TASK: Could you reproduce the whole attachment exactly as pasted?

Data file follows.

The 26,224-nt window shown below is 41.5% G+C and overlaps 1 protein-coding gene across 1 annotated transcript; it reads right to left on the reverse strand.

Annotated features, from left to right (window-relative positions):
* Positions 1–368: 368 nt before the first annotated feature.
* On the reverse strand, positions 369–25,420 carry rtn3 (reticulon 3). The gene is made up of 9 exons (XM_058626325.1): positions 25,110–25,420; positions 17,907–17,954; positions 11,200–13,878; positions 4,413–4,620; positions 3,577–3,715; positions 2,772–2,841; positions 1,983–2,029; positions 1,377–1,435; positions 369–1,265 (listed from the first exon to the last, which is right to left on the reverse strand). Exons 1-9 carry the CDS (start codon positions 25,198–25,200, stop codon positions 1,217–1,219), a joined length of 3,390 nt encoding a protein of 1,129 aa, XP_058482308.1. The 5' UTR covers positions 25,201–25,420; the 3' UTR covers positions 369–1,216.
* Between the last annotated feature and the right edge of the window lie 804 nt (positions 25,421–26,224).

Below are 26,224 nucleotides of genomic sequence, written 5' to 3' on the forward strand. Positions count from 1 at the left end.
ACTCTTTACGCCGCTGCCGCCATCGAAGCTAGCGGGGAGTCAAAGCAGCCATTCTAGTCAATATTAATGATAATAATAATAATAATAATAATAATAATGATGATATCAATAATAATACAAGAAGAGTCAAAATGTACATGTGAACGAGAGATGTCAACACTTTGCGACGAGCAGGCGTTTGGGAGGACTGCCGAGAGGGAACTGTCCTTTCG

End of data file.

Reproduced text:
The 26,224-nt window shown below is 41.5% G+C and overlaps 1 protein-coding gene across 1 annotated transcript; it reads right to left on the reverse strand.

Annotated features, from left to right (window-relative positions):
* Positions 1–368: 368 nt before the first annotated feature.
* On the reverse strand, positions 369–25,420 carry rtn3 (reticulon 3). The gene is made up of 9 exons (XM_058626325.1): positions 25,110–25,420; positions 17,907–17,954; positions 11,200–13,878; positions 4,413–4,620; positions 3,577–3,715; positions 2,772–2,841; positions 1,983–2,029; positions 1,377–1,435; positions 369–1,265 (listed from the first exon to the last, which is right to left on the reverse strand). Exons 1-9 carry the CDS (start codon positions 25,198–25,200, stop codon positions 1,217–1,219), a joined length of 3,390 nt encoding a protein of 1,129 aa, XP_058482308.1. The 5' UTR covers positions 25,201–25,420; the 3' UTR covers positions 369–1,216.
* Between the last annotated feature and the right edge of the window lie 804 nt (positions 25,421–26,224).

Below are 26,224 nucleotides of genomic sequence, written 5' to 3' on the forward strand. Positions count from 1 at the left end.
ACTCTTTACGCCGCTGCCGCCATCGAAGCTAGCGGGGAGTCAAAGCAGCCATTCTAGTCAATATTAATGATAATAATAATAATAATAATAATAATAATGATGATATCAATAATAATACAAGAAGAGTCAAAATGTACATGTGAACGAGAGATGTCAACACTTTGCGACGAGCAGGCGTTTGGGAGGACTGCCGAGAGGGAACTGTCCTTTCG